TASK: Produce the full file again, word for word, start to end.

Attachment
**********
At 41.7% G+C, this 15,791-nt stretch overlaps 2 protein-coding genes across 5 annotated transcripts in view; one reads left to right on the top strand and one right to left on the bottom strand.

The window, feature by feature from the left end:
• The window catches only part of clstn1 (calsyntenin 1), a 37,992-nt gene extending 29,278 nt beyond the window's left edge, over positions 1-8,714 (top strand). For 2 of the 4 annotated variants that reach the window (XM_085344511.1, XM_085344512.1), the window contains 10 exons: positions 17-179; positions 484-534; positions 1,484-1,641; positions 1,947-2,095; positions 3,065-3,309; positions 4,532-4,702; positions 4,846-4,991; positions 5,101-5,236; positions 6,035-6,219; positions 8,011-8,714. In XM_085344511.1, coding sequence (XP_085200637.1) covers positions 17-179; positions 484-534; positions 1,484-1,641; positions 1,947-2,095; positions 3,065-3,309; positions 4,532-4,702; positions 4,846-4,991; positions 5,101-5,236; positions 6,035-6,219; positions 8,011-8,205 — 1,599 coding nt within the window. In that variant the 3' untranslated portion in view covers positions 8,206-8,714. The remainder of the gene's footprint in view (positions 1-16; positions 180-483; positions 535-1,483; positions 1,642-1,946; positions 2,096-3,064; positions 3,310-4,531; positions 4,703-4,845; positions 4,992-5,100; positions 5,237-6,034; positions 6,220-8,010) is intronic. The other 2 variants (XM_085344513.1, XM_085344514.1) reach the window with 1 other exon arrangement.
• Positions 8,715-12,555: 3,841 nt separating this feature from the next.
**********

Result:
At 41.7% G+C, this 15,791-nt stretch overlaps 2 protein-coding genes across 5 annotated transcripts in view; one reads left to right on the top strand and one right to left on the bottom strand.

The window, feature by feature from the left end:
• The window catches only part of clstn1 (calsyntenin 1), a 37,992-nt gene extending 29,278 nt beyond the window's left edge, over positions 1-8,714 (top strand). For 2 of the 4 annotated variants that reach the window (XM_085344511.1, XM_085344512.1), the window contains 10 exons: positions 17-179; positions 484-534; positions 1,484-1,641; positions 1,947-2,095; positions 3,065-3,309; positions 4,532-4,702; positions 4,846-4,991; positions 5,101-5,236; positions 6,035-6,219; positions 8,011-8,714. In XM_085344511.1, coding sequence (XP_085200637.1) covers positions 17-179; positions 484-534; positions 1,484-1,641; positions 1,947-2,095; positions 3,065-3,309; positions 4,532-4,702; positions 4,846-4,991; positions 5,101-5,236; positions 6,035-6,219; positions 8,011-8,205 — 1,599 coding nt within the window. In that variant the 3' untranslated portion in view covers positions 8,206-8,714. The remainder of the gene's footprint in view (positions 1-16; positions 180-483; positions 535-1,483; positions 1,642-1,946; positions 2,096-3,064; positions 3,310-4,531; positions 4,703-4,845; positions 4,992-5,100; positions 5,237-6,034; positions 6,220-8,010) is intronic. The other 2 variants (XM_085344513.1, XM_085344514.1) reach the window with 1 other exon arrangement.
• Positions 8,715-12,555: 3,841 nt separating this feature from the next.